When asked what has most surprised her along this trip so far, Julie’s answer came down to one word: flow. The family has visited such rivers as the Colorado, San Miguel, Dolores, Rio Grande and many more and Julie was shocked to see how low flows can be in these vital waterways. “To see parched, cracked mud is alarming. I knew about it, but seeing it is a different thing,” said Julie.
But this is no story of despair. Indeed, Julie is more optimistic than pessimistic. Charlie and she both believe that the best approach to environmental education is to establish a positive and healthy connection to the environment. “Don’t start by scaring kids!” enjoins Julie.
Proclaiming that polar bears will die if you don’t stop driving your car is a tough way to get children involved! You can say, ‘Look at this gorgeous place, let’s swim in this lake or hike up this sand dune.’ It’s so easy to point out challenges and problems, but a kid who grows up connected to nature doesn’t have trouble understanding when it’s threatened. That’s why I’m optimistic. This country is so beautiful! There is so much majesty here, so much to see, so much variety. There’s also so much to protect and the value of water, though sometimes hard to quantify is undisputed. We have met people around the country whose livelihoods absolutely depend on clean water. We’ve also been places where water simply defines a communityâ€“like Kachemak Bay, AK; Ichetucknee Springs, FL or the Clark Fork in Missoula. Really everywhere water flows, there are stories and lessons. There are super-smart people out there who are finally, thank goodness, at the table. I’m hopeful that the solutions they find will deliver mutual benefits.
When asked what the rest of us can do to preserve our precious water resources, Julie turns both philosophical and practical.
When I’m teaching my son, I ask him, ‘How might a scientist explain this? How might a musician sing about this? How might a poet describe this?’ The point is to try to understand both the science and the art behind a subject. We should always ask ourselves how something is made, where it came from, what energy and materials it embodies. Ultimately, we need to strive to understand what goes into the product or service that we’re enjoying, and to see the beauty in that.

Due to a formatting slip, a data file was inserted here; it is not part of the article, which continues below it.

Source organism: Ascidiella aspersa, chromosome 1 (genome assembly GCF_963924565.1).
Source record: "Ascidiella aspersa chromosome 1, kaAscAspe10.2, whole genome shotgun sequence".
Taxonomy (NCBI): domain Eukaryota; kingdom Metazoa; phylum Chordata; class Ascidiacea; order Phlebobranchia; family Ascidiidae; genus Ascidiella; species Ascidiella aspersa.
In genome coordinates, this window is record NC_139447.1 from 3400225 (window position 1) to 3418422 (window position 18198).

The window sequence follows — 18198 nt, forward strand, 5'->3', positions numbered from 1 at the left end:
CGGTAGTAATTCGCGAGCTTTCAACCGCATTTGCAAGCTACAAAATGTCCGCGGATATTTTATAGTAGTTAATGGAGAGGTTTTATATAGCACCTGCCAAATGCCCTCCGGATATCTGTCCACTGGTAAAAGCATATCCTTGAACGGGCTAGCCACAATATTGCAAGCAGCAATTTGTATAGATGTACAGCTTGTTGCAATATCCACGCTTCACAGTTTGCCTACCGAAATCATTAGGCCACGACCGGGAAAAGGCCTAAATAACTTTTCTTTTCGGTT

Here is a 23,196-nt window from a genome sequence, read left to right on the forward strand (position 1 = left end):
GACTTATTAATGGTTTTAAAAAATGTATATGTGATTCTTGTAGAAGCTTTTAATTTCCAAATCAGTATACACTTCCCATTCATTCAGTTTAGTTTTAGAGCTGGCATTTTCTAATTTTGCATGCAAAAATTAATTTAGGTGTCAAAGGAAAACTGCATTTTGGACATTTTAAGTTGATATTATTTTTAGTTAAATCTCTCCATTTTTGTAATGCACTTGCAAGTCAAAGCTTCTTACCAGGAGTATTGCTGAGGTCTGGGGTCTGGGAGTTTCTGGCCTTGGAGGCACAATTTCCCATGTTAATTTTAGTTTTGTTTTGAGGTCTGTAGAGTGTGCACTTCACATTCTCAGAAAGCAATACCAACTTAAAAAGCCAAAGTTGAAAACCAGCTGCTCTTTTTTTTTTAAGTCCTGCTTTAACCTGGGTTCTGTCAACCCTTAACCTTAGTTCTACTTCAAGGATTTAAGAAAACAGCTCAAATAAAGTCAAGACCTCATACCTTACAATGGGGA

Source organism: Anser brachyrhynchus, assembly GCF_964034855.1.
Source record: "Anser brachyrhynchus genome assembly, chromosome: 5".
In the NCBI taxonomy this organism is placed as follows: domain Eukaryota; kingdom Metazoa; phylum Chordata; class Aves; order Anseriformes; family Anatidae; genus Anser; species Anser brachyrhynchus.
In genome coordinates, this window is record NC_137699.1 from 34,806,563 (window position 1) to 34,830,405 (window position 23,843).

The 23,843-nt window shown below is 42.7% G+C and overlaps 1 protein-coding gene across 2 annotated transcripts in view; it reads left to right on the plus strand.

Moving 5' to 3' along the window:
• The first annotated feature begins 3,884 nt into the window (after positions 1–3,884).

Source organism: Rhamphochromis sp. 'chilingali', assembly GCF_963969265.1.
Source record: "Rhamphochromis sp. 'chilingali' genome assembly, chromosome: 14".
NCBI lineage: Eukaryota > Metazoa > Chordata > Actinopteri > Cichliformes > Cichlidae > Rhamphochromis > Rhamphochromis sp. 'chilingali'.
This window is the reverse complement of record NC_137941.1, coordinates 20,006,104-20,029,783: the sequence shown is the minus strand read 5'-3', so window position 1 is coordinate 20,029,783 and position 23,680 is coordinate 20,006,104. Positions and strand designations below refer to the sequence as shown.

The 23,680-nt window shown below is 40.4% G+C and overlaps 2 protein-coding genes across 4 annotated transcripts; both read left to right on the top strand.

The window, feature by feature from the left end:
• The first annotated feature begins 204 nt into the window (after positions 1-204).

I love the idea of investing in solutions, which is why I found my work on Calvert’s Global Water Fund so fulfilling. The value we create with such approaches expands the pie for everyone. This is not just about sacrifices. We can save resources and have protections in place while maintaining a healthy portfolio.
And what does young Johnny make of all this? A brief conversation reveals a boy who is passionate and informed about water. When asked how he’ll feel when the journey concludes in a few short months, Johnny acknowledges, “I’ll be glad to see my friends again, but I’m really going to miss this trip.”
Our challenges are serious, but our capacity for solving them runs deep. This World Water Day, let’s take a moment to celebrate the beauty of the resources we value, and then think about how we can all be part of the solution.
To get started on your own journey to better understand the issue of water, download the Calvert Water Investing App, which is designed to inform, engage, and enable you to be part of the solution to the global water crisis.
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You can also watch the Calvert water video (featuring Jules Frieder) at www.Calvert.com/water.
Investment in mutual funds involves risk, including possible loss of principal invested. By concentrating its investments in the water sector, the Calvert Global Water Fund is subject to the risk that a downturn in the water-related sector would impact the Fund more than a fund that does not concentrate in this industry, and the Fund therefore may be more volatile than a typical mutual fund. In addition, foreign investments generally involve greater risks than U.S. investments, including political and economic risks and the risk of currency fluctuations.